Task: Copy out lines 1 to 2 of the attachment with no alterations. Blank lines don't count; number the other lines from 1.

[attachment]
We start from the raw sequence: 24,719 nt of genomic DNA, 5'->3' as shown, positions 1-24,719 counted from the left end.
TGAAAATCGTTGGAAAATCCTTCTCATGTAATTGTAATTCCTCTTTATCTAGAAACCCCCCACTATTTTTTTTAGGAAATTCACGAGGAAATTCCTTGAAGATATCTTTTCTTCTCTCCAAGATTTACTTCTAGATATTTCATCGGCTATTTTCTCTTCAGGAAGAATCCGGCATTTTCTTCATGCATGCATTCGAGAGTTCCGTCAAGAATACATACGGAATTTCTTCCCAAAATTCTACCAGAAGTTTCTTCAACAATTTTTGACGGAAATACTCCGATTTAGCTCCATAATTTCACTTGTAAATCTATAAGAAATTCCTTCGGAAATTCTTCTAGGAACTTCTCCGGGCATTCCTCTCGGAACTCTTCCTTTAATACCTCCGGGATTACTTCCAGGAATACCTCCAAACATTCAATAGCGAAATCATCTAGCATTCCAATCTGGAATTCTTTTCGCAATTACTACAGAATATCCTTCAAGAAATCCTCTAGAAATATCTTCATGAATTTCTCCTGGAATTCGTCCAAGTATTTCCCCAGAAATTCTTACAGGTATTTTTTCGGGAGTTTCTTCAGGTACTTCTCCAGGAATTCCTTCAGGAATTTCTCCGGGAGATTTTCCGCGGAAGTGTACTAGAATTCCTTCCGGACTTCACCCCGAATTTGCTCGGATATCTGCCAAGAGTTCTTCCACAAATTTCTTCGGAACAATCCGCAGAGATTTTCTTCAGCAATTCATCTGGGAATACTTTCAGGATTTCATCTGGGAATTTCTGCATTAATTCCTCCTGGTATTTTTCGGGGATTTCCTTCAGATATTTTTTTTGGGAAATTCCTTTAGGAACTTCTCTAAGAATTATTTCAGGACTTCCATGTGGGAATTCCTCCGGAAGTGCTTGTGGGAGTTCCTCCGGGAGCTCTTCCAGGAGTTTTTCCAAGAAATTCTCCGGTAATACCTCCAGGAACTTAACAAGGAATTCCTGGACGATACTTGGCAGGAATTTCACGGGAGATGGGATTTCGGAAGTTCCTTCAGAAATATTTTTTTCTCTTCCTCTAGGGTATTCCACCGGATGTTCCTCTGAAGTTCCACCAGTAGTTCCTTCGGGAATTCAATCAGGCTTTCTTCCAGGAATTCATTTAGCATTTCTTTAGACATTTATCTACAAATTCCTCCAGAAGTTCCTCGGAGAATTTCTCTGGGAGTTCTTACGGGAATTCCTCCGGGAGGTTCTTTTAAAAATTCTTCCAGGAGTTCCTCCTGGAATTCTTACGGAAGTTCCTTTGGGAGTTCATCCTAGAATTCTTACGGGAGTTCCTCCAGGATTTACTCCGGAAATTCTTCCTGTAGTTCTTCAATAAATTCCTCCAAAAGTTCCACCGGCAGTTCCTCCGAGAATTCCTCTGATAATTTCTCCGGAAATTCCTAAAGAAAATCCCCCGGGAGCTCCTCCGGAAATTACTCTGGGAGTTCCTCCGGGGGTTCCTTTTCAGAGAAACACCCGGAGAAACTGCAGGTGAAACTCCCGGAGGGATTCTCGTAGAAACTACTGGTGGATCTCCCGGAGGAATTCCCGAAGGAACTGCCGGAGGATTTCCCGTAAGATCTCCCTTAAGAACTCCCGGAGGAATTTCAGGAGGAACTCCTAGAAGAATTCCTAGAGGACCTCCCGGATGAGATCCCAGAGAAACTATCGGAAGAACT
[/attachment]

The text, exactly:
We start from the raw sequence: 24,719 nt of genomic DNA, 5'->3' as shown, positions 1-24,719 counted from the left end.
TGAAAATCGTTGGAAAATCCTTCTCATGTAATTGTAATTCCTCTTTATCTAGAAACCCCCCACTATTTTTTTTAGGAAATTCACGAGGAAATTCCTTGAAGATATCTTTTCTTCTCTCCAAGATTTACTTCTAGATATTTCATCGGCTATTTTCTCTTCAGGAAGAATCCGGCATTTTCTTCATGCATGCATTCGAGAGTTCCGTCAAGAATACATACGGAATTTCTTCCCAAAATTCTACCAGAAGTTTCTTCAACAATTTTTGACGGAAATACTCCGATTTAGCTCCATAATTTCACTTGTAAATCTATAAGAAATTCCTTCGGAAATTCTTCTAGGAACTTCTCCGGGCATTCCTCTCGGAACTCTTCCTTTAATACCTCCGGGATTACTTCCAGGAATACCTCCAAACATTCAATAGCGAAATCATCTAGCATTCCAATCTGGAATTCTTTTCGCAATTACTACAGAATATCCTTCAAGAAATCCTCTAGAAATATCTTCATGAATTTCTCCTGGAATTCGTCCAAGTATTTCCCCAGAAATTCTTACAGGTATTTTTTCGGGAGTTTCTTCAGGTACTTCTCCAGGAATTCCTTCAGGAATTTCTCCGGGAGATTTTCCGCGGAAGTGTACTAGAATTCCTTCCGGACTTCACCCCGAATTTGCTCGGATATCTGCCAAGAGTTCTTCCACAAATTTCTTCGGAACAATCCGCAGAGATTTTCTTCAGCAATTCATCTGGGAATACTTTCAGGATTTCATCTGGGAATTTCTGCATTAATTCCTCCTGGTATTTTTCGGGGATTTCCTTCAGATATTTTTTTTGGGAAATTCCTTTAGGAACTTCTCTAAGAATTATTTCAGGACTTCCATGTGGGAATTCCTCCGGAAGTGCTTGTGGGAGTTCCTCCGGGAGCTCTTCCAGGAGTTTTTCCAAGAAATTCTCCGGTAATACCTCCAGGAACTTAACAAGGAATTCCTGGACGATACTTGGCAGGAATTTCACGGGAGATGGGATTTCGGAAGTTCCTTCAGAAATATTTTTTTCTCTTCCTCTAGGGTATTCCACCGGATGTTCCTCTGAAGTTCCACCAGTAGTTCCTTCGGGAATTCAATCAGGCTTTCTTCCAGGAATTCATTTAGCATTTCTTTAGACATTTATCTACAAATTCCTCCAGAAGTTCCTCGGAGAATTTCTCTGGGAGTTCTTACGGGAATTCCTCCGGGAGGTTCTTTTAAAAATTCTTCCAGGAGTTCCTCCTGGAATTCTTACGGAAGTTCCTTTGGGAGTTCATCCTAGAATTCTTACGGGAGTTCCTCCAGGATTTACTCCGGAAATTCTTCCTGTAGTTCTTCAATAAATTCCTCCAAAAGTTCCACCGGCAGTTCCTCCGAGAATTCCTCTGATAATTTCTCCGGAAATTCCTAAAGAAAATCCCCCGGGAGCTCCTCCGGAAATTACTCTGGGAGTTCCTCCGGGGGTTCCTTTTCAGAGAAACACCCGGAGAAACTGCAGGTGAAACTCCCGGAGGGATTCTCGTAGAAACTACTGGTGGATCTCCCGGAGGAATTCCCGAAGGAACTGCCGGAGGATTTCCCGTAAGATCTCCCTTAAGAACTCCCGGAGGAATTTCAGGAGGAACTCCTAGAAGAATTCCTAGAGGACCTCCCGGATGAGATCCCAGAGAAACTATCGGAAGAACT